It only takes a couple of drops to "flavor" a pint of syrup in which the fruits are immersed.

I haven't prepared the sauce type (or "chutney" type as a friend calls it). We like the whole fruit type, it's not quite as strong.

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A good friend of mine brought me back a bottle of Senape from his trip to Italy, haven't used it yet. Looks like this weekends project!

john

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Isn't this known as mustard?

Nope! If you start reading at the beginning of this topic you will see that this question was addressed early on.

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A good friend of mine brought me back a bottle of Senape from his trip to Italy, haven't used it yet.  Looks like this weekends project!

john

Just be careful!! Weinoo has told me of your enthusiasm....don't be tempted to sniff and taste. Trust in the power of the senape......

:laugh:

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They give me an eye-dropper when I buy mine.

10 drops to a kilo of fruit in syrup to start!

open away from face!

DO NOT BREATHE IN!

even when they sell it to me, she holds her breathe and away from her face.

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I'm pretty sure that customs wouldn't necessarily understand the need for this:

gallery_6902_5187_80733.jpg

I purchased a few bottles of this at a beautiful farmacia in Bologna during our recent trip - the pharmacist needed to special order it, but it came in the next morning - haven't experimented yet, and I'm looking forward to seeing/tasing johnder's results.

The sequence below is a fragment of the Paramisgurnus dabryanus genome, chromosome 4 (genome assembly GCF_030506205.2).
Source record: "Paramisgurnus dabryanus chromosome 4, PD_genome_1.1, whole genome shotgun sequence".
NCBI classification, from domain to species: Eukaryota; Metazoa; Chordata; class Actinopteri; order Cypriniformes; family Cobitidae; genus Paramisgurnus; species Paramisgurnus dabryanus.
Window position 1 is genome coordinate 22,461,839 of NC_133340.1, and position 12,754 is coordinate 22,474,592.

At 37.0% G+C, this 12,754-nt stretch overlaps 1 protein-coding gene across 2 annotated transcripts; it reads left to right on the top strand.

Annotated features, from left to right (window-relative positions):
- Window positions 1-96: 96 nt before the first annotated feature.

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So now I need to figure out which one of you I can convince to send me some in Belgium!!! There's chocolate in it for you!!!

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So now I need to figure out which one of you I can convince to send me some in Belgium!!!  There's chocolate in it for you!!!

Are there no import stores in your area?

In addition to the Italian product, there is one made in Sweden, that is used in pickles (mustard pickles, naturally) and is essentially the same food product, as opposed to the "stuff used on the skin for chest congestion."

I just learned this while chatting on the phone with a basenji breeder who lives in Sweden and whose mother still makes her own pickles, pickled herring and other "homey" foods. (And doctors the family with home remedies, including the famous mustard plaster, which Mia states she and her siblings took care to always exhibit a facade of good health to avoid!)

She has given me some great recipes since I first met her in the late '70s so I am pretty sure she knows her stuff.

She spelled it for me - senapsessens olja -